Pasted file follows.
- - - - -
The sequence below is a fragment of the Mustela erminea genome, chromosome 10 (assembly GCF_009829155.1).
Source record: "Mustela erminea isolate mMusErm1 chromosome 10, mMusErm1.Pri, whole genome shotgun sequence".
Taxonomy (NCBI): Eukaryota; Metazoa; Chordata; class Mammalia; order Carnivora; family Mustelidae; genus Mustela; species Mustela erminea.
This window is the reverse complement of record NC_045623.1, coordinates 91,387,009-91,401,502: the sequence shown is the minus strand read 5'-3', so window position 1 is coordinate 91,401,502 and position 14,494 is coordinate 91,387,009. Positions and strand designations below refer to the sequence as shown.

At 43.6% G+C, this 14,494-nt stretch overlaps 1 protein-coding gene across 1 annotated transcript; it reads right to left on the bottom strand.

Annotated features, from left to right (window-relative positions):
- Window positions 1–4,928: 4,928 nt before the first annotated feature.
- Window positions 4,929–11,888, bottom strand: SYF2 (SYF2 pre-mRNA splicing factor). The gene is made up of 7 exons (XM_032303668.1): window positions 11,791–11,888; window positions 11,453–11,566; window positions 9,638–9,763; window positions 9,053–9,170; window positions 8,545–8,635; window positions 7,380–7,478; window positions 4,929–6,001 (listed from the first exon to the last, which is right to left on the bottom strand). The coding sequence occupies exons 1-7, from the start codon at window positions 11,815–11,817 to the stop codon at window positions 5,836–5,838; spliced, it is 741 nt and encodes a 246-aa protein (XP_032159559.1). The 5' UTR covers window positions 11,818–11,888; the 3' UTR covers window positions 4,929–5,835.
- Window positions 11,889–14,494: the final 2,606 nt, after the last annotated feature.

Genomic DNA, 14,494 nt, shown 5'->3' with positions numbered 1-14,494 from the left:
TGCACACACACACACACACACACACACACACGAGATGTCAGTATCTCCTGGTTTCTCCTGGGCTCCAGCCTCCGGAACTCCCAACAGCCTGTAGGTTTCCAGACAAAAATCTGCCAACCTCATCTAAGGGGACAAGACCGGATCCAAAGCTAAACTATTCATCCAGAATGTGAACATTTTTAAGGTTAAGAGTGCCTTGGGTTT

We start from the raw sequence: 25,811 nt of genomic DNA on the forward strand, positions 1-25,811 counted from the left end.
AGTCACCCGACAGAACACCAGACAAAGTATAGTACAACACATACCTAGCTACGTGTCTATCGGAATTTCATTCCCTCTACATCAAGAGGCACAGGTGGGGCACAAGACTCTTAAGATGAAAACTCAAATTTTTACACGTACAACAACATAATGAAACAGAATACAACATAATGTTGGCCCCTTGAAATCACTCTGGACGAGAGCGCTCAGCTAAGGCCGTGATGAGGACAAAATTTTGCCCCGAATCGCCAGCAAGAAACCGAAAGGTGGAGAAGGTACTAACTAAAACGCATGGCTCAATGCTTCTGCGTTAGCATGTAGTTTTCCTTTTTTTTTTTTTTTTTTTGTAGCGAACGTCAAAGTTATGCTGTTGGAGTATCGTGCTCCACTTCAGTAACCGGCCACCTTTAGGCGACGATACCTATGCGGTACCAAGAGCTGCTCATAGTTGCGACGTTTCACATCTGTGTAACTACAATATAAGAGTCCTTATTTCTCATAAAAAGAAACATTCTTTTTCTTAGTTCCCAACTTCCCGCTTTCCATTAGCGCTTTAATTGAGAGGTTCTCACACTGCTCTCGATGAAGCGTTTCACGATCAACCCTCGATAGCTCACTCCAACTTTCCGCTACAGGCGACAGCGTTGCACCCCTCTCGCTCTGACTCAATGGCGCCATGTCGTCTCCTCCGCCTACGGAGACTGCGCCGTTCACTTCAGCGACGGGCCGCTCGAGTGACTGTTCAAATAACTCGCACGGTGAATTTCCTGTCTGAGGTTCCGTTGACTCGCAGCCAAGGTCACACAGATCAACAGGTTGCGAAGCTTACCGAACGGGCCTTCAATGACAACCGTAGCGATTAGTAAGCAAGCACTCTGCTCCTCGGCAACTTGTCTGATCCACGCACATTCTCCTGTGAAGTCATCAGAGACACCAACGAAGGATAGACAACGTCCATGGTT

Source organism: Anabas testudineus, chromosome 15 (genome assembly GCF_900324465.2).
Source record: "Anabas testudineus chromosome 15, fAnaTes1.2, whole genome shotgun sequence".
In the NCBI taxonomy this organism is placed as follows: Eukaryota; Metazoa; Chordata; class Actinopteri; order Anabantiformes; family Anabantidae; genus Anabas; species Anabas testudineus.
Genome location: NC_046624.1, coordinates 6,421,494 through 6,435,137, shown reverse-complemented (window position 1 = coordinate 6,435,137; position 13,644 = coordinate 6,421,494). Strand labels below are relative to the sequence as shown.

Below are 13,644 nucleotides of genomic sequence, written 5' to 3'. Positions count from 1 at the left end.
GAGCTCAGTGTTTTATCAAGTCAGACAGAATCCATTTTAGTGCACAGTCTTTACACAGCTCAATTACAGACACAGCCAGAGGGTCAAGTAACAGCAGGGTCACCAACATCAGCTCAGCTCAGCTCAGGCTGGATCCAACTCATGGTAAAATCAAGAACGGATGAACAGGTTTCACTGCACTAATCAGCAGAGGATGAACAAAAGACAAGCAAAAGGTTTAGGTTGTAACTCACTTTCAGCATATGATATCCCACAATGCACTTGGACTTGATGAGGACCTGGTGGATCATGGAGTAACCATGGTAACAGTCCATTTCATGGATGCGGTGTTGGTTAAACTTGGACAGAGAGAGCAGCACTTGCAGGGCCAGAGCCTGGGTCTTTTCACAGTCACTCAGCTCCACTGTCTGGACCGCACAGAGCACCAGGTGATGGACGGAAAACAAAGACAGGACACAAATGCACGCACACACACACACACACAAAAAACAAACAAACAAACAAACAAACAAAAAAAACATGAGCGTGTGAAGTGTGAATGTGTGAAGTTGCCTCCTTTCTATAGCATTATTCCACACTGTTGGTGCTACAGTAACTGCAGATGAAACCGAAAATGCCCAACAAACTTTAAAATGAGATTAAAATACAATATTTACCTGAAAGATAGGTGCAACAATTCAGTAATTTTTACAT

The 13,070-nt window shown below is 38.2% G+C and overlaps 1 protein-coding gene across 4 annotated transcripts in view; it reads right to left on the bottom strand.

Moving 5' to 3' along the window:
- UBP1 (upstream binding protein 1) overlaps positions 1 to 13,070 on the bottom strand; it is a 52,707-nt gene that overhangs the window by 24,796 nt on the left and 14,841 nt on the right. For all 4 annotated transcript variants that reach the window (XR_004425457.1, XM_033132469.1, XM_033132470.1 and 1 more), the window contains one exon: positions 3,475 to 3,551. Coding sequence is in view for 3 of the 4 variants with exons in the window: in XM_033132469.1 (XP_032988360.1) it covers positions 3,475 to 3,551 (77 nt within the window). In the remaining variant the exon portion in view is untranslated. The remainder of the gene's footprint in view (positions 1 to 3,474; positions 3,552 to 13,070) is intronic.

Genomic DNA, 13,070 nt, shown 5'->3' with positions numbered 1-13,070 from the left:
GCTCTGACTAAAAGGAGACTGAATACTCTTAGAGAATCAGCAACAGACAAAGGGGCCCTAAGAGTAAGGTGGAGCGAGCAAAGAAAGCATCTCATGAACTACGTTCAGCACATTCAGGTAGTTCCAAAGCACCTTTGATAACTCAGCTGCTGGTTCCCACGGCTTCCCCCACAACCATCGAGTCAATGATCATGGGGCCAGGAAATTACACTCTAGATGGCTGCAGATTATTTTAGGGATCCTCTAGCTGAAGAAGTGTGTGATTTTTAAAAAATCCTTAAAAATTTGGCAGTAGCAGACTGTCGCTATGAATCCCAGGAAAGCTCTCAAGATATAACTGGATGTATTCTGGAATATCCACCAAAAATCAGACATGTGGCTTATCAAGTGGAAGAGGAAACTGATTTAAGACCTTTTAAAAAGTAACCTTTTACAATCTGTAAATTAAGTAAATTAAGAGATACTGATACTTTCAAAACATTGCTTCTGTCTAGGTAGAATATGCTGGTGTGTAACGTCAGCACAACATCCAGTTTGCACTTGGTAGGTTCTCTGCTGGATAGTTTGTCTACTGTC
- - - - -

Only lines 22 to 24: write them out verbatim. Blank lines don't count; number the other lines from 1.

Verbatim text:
- UBP1 (upstream binding protein 1) overlaps positions 1 to 13,070 on the bottom strand; it is a 52,707-nt gene that overhangs the window by 24,796 nt on the left and 14,841 nt on the right. For all 4 annotated transcript variants that reach the window (XR_004425457.1, XM_033132469.1, XM_033132470.1 and 1 more), the window contains one exon: positions 3,475 to 3,551. Coding sequence is in view for 3 of the 4 variants with exons in the window: in XM_033132469.1 (XP_032988360.1) it covers positions 3,475 to 3,551 (77 nt within the window). In the remaining variant the exon portion in view is untranslated. The remainder of the gene's footprint in view (positions 1 to 3,474; positions 3,552 to 13,070) is intronic.

Genomic DNA, 13,070 nt, shown 5'->3' with positions numbered 1-13,070 from the left:
GCTCTGACTAAAAGGAGACTGAATACTCTTAGAGAATCAGCAACAGACAAAGGGGCCCTAAGAGTAAGGTGGAGCGAGCAAAGAAAGCATCTCATGAACTACGTTCAGCACATTCAGGTAGTTCCAAAGCACCTTTGATAACTCAGCTGCTGGTTCCCACGGCTTCCCCCACAACCATCGAGTCAATGATCATGGGGCCAGGAAATTACACTCTAGATGGCTGCAGATTATTTTAGGGATCCTCTAGCTGAAGAAGTGTGTGATTTTTAAAAAATCCTTAAAAATTTGGCAGTAGCAGACTGTCGCTATGAATCCCAGGAAAGCTCTCAAGATATAACTGGATGTATTCTGGAATATCCACCAAAAATCAGACATGTGGCTTATCAAGTGGAAGAGGAAACTGATTTAAGACCTTTTAAAAAGTAACCTTTTACAATCTGTAAATTAAGTAAATTAAGAGATACTGATACTTTCAAAACATTGCTTCTGTCTAGGTAGAATATGCTGGTGTGTAACGTCAGCACAACATCCAGTTTGCACTTGGTAGGTTCTCTGCTGGATAGTTTGTCTACTGTC